Sagitta bipunctata Quoy and Gaimard, 1827, Strait of Gibraltar.
OTHER COMMON NAMES None known.
Individuals have 8-10 hooks, 5-8 anterior teeth, and 8-16 posterior teeth. Maximum adult body length is 0.75 in (19 mm), with a relative tail length of 22-29% of total body size. The body is firm and opaque. There are two pairs of lateral fins and no fin bridge. Anterior fins are medium in length, rounded, and completely rayed. Posterior fins are medium in length, completely rayed, and triangular in shape. This species does not have a collarette, nor does it have gut diverticula. Eyes are small, with T-shaped pigment spots. Seminal vesicles are present in the head and trunk and touch the tail fin, although they are well separated from posterior fins. Ovaries are medium in length and reach the region of the ventral ganglion; ova are large.
Epipelagic, occurring between 40°N and 40°S in all three oceans. HABITAT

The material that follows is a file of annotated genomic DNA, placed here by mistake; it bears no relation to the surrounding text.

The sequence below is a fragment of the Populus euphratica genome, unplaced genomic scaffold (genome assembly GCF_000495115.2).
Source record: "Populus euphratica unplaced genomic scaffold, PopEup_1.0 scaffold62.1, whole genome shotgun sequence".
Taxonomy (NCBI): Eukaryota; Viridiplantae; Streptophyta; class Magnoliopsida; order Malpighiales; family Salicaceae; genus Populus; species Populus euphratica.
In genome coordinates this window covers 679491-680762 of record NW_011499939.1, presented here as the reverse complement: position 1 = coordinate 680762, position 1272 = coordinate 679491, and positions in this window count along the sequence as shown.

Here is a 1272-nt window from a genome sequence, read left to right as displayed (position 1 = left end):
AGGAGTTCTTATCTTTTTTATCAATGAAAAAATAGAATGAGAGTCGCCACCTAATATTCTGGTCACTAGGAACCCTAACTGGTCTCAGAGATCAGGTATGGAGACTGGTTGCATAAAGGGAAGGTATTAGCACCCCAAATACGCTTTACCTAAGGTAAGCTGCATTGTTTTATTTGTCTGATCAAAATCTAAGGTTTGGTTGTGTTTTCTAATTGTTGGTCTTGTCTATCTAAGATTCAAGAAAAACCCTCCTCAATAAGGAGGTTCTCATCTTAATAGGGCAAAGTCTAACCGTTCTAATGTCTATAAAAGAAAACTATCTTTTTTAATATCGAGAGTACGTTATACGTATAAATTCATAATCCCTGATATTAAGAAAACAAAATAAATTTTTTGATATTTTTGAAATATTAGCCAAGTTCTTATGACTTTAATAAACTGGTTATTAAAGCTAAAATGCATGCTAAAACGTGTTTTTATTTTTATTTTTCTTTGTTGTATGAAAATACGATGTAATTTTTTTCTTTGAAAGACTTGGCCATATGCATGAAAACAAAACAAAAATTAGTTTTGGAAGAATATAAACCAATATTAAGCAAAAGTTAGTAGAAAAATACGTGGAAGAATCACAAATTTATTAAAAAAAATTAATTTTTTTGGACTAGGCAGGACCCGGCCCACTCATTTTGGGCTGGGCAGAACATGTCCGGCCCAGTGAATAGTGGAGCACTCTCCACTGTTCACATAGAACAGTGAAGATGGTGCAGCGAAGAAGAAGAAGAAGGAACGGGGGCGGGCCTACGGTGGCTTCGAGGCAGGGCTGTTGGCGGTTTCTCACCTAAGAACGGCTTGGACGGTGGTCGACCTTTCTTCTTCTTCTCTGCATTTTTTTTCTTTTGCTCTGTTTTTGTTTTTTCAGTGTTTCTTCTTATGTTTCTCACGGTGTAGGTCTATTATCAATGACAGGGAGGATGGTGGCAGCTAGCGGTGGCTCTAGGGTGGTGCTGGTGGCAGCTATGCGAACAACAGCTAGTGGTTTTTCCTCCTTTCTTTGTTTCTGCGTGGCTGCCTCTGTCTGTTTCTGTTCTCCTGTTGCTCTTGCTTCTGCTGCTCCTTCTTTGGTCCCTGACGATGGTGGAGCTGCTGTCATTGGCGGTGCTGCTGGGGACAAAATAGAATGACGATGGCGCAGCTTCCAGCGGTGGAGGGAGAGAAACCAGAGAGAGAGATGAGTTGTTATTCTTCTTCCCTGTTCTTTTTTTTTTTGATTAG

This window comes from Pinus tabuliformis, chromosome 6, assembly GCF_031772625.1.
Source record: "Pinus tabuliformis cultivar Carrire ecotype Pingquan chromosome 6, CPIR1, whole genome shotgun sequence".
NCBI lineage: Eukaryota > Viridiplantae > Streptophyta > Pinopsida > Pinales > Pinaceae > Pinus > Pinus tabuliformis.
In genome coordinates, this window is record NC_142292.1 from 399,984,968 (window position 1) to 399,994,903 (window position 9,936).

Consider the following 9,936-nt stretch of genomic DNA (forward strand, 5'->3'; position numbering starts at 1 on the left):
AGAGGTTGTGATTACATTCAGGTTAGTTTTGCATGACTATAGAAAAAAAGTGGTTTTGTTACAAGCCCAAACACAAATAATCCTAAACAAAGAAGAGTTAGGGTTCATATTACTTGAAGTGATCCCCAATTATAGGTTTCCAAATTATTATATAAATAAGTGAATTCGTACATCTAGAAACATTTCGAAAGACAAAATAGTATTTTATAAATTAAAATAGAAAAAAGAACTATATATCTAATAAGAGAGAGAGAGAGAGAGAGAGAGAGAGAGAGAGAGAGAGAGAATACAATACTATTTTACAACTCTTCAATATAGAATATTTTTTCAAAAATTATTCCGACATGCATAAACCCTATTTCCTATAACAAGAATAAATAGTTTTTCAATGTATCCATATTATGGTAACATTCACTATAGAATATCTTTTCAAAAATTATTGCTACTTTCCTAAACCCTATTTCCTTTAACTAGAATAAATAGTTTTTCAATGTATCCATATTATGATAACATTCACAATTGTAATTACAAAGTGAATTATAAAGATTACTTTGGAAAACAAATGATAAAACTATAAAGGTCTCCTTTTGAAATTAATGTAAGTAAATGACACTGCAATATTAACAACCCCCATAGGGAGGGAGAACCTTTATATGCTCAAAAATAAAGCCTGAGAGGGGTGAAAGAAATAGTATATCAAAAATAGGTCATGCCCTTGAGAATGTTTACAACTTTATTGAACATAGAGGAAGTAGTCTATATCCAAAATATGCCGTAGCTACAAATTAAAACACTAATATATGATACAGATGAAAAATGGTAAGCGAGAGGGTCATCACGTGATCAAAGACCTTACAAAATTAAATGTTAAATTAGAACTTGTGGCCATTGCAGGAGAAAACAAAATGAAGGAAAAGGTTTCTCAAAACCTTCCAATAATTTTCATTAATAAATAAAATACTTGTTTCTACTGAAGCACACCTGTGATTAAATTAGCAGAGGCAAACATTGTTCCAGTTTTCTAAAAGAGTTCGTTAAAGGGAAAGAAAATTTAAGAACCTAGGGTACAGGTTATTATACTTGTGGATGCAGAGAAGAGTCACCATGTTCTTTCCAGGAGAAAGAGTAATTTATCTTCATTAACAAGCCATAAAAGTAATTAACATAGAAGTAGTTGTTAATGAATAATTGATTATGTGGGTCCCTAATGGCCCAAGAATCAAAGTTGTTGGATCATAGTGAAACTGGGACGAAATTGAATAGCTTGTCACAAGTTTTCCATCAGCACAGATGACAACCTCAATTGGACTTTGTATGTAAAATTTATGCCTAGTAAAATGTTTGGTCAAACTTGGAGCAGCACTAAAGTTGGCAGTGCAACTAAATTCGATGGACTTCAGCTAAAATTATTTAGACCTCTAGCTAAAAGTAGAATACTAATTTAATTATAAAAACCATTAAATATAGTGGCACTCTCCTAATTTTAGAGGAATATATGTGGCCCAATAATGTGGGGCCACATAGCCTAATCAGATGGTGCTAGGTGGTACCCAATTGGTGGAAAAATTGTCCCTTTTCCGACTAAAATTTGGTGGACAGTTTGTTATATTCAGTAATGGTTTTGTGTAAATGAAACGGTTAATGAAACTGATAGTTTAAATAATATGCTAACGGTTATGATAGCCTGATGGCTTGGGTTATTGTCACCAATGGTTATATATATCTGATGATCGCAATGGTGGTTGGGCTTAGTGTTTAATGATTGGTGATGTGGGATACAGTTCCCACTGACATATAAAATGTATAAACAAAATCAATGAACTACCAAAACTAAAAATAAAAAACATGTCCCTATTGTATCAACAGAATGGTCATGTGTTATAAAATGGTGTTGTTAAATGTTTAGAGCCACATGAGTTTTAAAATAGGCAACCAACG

A pelagic, oceanic species that lives in tropical and subtropical regions at depths of 0-328 ft (0-100 m).
One of the few species in the northwest Atlantic that lives in the upper 164 ft (50 m) of the water column. Shows evidence of diurnal vertical distribution, with population numbers being most abundant at depths of 0-33 ft (0-10 m) at night and 33-82 ft (10-25m) in the daytime. Rapid darting movements are made over short distances to catch prey.
FEEDING ECOLOGY AND DIET
Prefers small copepods.
Reproduces one or more times a year depending on water temperature. Hermaphroditic, and sperm is stored in the oviducts waiting for the eggs to mature. Fertilized eggs are released in the sea water. There is no larval stage.
CONSERVATION STATUS Not listed by the IUCN.
SIGNIFICANCE TO HUMANS
The first chaetognath species ever described. ♦
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